Zibby is joined by essayist, poet, and playwright José Vadi to discuss Inter State, his collection of essays about his relationship with his home state of California. José shares how he first found his way to writing and publication through his poetry, which projects he’s worked on to document his grandfather’s personal history, and what he is working on next. (For those who have listened to the episode: a heel flip is a maneuver in which you impart spin on your board using the heel of your front foot while doing an ollie, or lifting into the air without using your hands.)


Zibby Owens: Welcome, José. Thank you so much for coming on “Moms Don’t Have Time to Read Books” to discuss Inter State: Essays from California.

José Vadi: Thanks for having me.

Zibby: My pleasure. Tell listeners why you decided to write all these essays about California and what the general theme of them is and why, the whole thing. Give them the whole thing.

José: Totally. Being born and raised in California, I’ve always had a lot of questions about this state and my family’s history connected to it. This book was, through a collection of essays, an attempt to answer a lot of questions about me, my family’s history, and our relationship with California, a state I love dearly. As a skateboarder, as a grandson of a migrant farmworker, as a son, as a husband, you see me going through all these different stages across the Golden State.

Zibby: Wow, love that. Which piece of the puzzle were you most surprised to have come out in the book? I feel like sometimes when you’re collecting all of your past work, you can — I was just actually talking to Susan Orlean about this a minute ago about her book, On Animals. That’s her collection of stories. I was wondering when you analyze, looking back over all of them, the themes that come out, do you realize anything new about yourself when you find out what you’re writing? It’s like backwards detective work.

José: Yeah, that’s a good way to phrase it. You are thinking about why these historical moments in your life are so significant to you, why you’re still unthreading them and unspooling them and really trying to understand why these things matter, what you’re holding onto. That delicate balance between memory and nostalgia, revisionist history, and everything in between, what is authenticity when we’re thinking in these kind of contexts? A way of tackling that for me in this book was trying to just stay honest to who I am in these moments reacting to the subject material at hand in these different roles that I’m playing in different moments. Some of those roles, I’m putting myself in. Other roles are kind of projected onto me. It was interesting writing this book and seeing why these things matter to me. How am I understanding it through my own experiences?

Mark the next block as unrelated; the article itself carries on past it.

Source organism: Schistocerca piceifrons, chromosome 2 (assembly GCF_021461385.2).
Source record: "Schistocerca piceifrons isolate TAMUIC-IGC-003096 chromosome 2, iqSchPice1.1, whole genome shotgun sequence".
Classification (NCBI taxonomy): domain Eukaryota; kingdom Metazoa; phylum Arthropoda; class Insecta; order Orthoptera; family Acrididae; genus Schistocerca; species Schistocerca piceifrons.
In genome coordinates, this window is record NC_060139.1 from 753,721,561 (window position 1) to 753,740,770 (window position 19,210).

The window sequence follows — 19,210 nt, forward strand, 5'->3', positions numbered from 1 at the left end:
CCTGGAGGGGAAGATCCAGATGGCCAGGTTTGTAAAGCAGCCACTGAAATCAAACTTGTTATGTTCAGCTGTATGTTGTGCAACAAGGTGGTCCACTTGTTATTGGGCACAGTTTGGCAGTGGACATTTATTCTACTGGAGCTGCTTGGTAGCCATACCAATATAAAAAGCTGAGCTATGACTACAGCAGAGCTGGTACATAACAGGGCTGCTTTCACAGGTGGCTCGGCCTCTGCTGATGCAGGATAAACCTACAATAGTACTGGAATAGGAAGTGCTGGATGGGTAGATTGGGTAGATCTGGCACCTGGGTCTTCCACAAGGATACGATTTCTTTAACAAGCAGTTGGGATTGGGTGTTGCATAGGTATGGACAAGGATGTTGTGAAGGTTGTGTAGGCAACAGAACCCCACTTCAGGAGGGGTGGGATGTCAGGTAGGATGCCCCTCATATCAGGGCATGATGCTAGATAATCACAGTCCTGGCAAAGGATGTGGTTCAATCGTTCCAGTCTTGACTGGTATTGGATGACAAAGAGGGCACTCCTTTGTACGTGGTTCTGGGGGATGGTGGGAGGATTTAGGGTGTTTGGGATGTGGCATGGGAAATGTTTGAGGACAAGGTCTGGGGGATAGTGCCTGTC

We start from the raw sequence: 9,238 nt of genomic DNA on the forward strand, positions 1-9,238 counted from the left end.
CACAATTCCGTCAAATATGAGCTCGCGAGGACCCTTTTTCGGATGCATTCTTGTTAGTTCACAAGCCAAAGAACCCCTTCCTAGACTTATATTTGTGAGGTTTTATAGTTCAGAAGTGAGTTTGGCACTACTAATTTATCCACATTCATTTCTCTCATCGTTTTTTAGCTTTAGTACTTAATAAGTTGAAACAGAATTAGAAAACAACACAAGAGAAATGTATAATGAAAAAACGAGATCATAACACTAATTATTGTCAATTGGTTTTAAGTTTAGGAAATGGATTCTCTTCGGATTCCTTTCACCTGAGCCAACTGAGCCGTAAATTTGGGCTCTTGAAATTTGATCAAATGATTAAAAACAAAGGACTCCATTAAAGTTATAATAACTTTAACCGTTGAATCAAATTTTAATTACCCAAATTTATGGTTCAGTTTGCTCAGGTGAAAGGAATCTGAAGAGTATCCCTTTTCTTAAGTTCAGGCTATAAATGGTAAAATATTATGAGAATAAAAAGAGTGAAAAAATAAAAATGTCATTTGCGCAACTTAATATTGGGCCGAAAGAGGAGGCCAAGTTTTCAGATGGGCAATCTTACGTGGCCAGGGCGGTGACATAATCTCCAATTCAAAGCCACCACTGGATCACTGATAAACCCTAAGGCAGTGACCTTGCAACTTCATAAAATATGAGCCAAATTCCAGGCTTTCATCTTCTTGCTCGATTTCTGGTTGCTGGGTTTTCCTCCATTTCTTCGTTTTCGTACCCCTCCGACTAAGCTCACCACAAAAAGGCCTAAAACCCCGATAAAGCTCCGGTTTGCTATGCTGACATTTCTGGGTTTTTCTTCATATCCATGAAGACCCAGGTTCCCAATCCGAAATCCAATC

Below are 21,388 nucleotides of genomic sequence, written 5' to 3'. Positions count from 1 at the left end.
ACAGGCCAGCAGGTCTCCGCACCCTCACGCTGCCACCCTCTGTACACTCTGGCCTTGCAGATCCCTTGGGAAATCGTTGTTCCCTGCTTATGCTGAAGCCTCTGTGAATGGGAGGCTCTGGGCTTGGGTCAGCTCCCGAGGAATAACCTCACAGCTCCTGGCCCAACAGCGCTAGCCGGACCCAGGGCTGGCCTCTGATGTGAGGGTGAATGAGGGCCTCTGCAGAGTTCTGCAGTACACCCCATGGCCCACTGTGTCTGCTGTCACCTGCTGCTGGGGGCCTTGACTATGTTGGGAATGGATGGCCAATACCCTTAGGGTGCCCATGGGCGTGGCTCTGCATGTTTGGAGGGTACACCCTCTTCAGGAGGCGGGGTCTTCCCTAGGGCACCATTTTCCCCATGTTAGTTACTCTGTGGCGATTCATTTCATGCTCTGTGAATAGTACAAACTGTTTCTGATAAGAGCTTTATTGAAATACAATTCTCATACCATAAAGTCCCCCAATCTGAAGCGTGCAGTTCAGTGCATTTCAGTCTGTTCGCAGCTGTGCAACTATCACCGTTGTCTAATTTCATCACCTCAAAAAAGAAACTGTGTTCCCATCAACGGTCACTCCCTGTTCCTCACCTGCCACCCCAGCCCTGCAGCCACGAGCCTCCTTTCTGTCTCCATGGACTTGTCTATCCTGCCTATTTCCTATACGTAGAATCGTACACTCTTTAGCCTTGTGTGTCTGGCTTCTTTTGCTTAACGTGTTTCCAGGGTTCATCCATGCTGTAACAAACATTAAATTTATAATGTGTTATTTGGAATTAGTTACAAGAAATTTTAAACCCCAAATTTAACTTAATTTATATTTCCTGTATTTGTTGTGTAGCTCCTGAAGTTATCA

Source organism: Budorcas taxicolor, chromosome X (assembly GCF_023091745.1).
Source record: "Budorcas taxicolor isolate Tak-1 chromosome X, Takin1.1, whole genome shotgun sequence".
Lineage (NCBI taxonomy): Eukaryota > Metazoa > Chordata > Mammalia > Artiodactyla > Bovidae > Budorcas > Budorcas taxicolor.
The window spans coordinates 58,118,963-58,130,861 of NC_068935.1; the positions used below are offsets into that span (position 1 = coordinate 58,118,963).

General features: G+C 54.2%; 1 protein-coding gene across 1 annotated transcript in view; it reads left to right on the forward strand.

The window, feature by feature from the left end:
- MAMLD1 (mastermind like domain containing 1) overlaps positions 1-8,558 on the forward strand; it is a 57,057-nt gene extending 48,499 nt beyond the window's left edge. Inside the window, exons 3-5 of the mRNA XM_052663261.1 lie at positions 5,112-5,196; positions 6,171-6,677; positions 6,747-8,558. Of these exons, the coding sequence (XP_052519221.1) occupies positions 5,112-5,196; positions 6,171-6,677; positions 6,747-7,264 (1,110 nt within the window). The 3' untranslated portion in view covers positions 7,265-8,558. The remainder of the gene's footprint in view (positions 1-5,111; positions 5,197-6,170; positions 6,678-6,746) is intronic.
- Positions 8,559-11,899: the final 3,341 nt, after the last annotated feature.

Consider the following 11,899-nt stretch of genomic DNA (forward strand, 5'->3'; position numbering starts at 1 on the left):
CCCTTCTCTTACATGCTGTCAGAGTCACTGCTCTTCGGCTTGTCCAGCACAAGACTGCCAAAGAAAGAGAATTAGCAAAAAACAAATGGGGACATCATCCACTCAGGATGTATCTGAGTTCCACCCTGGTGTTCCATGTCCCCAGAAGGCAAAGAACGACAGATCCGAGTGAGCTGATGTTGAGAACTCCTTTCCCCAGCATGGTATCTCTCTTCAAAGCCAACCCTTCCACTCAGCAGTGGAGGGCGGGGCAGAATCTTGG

Zibby: Interesting. Just to back up a lot, when did you start writing? When did you know you wanted to be a writer? When did this all begin? Or did you know you always wanted to be a writer?

José: I got into poetry first. Maybe I wasn’t a good MC or a good rapper and I was just like, poetry’s a —

Zibby: — Oh, stop.

José: I was very young.

Zibby: Failed rappers writes collection of essays.

José: Poetry was the first spark that got me into it when I was thirteen. I started getting some work published really early in college. I grew up in Southern California and moved to Berkeley for college and got pretty wrapped up into the spoken word and the poetry scene there and started working for literary nonprofits and stuff like that and got into plays and writing plays and really just getting different artistic opportunities while becoming a student and getting some professional chops underneath me. Around that time, especially writing your first play and getting your first grant when I was twenty-four, twenty-five and just doing temp work, nine-to-five stuff in between in the financial district in the city, San Francisco, I was like, this is a hustle that might be the rest of my life, potentially. Understanding how that could come about took a lot of time. I didn’t really get into writing essays until I went to Mills College in Oakland for creative nonfiction. That two years gave me an understanding of, oh, this is the type of format I’ve always been trying to get at. Understanding what an essay can do for you as a writer, how you can manipulate it or just use the form, it was invaluable.